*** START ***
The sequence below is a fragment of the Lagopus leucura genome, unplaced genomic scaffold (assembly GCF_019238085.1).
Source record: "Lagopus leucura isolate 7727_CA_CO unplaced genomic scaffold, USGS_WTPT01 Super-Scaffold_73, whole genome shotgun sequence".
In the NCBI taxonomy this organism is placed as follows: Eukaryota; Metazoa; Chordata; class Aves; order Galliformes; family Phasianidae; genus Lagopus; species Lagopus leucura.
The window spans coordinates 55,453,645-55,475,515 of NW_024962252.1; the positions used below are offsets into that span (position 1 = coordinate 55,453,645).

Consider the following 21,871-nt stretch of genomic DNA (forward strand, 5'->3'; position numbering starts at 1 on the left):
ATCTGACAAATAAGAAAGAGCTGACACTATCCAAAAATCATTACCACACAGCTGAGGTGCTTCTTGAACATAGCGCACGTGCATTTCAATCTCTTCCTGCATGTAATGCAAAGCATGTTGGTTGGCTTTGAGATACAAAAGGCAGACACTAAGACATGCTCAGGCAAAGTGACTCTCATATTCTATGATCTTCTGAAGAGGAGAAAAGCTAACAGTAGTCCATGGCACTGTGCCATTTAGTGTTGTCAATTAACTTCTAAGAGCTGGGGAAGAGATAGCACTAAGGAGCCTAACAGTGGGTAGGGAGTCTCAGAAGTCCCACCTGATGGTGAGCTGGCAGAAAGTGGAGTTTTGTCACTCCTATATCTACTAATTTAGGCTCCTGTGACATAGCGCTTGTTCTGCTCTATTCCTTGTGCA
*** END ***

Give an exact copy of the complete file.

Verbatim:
The sequence below is a fragment of the Lagopus leucura genome, unplaced genomic scaffold (assembly GCF_019238085.1).
Source record: "Lagopus leucura isolate 7727_CA_CO unplaced genomic scaffold, USGS_WTPT01 Super-Scaffold_73, whole genome shotgun sequence".
In the NCBI taxonomy this organism is placed as follows: Eukaryota; Metazoa; Chordata; class Aves; order Galliformes; family Phasianidae; genus Lagopus; species Lagopus leucura.
The window spans coordinates 55,453,645-55,475,515 of NW_024962252.1; the positions used below are offsets into that span (position 1 = coordinate 55,453,645).

Consider the following 21,871-nt stretch of genomic DNA (forward strand, 5'->3'; position numbering starts at 1 on the left):
ATCTGACAAATAAGAAAGAGCTGACACTATCCAAAAATCATTACCACACAGCTGAGGTGCTTCTTGAACATAGCGCACGTGCATTTCAATCTCTTCCTGCATGTAATGCAAAGCATGTTGGTTGGCTTTGAGATACAAAAGGCAGACACTAAGACATGCTCAGGCAAAGTGACTCTCATATTCTATGATCTTCTGAAGAGGAGAAAAGCTAACAGTAGTCCATGGCACTGTGCCATTTAGTGTTGTCAATTAACTTCTAAGAGCTGGGGAAGAGATAGCACTAAGGAGCCTAACAGTGGGTAGGGAGTCTCAGAAGTCCCACCTGATGGTGAGCTGGCAGAAAGTGGAGTTTTGTCACTCCTATATCTACTAATTTAGGCTCCTGTGACATAGCGCTTGTTCTGCTCTATTCCTTGTGCA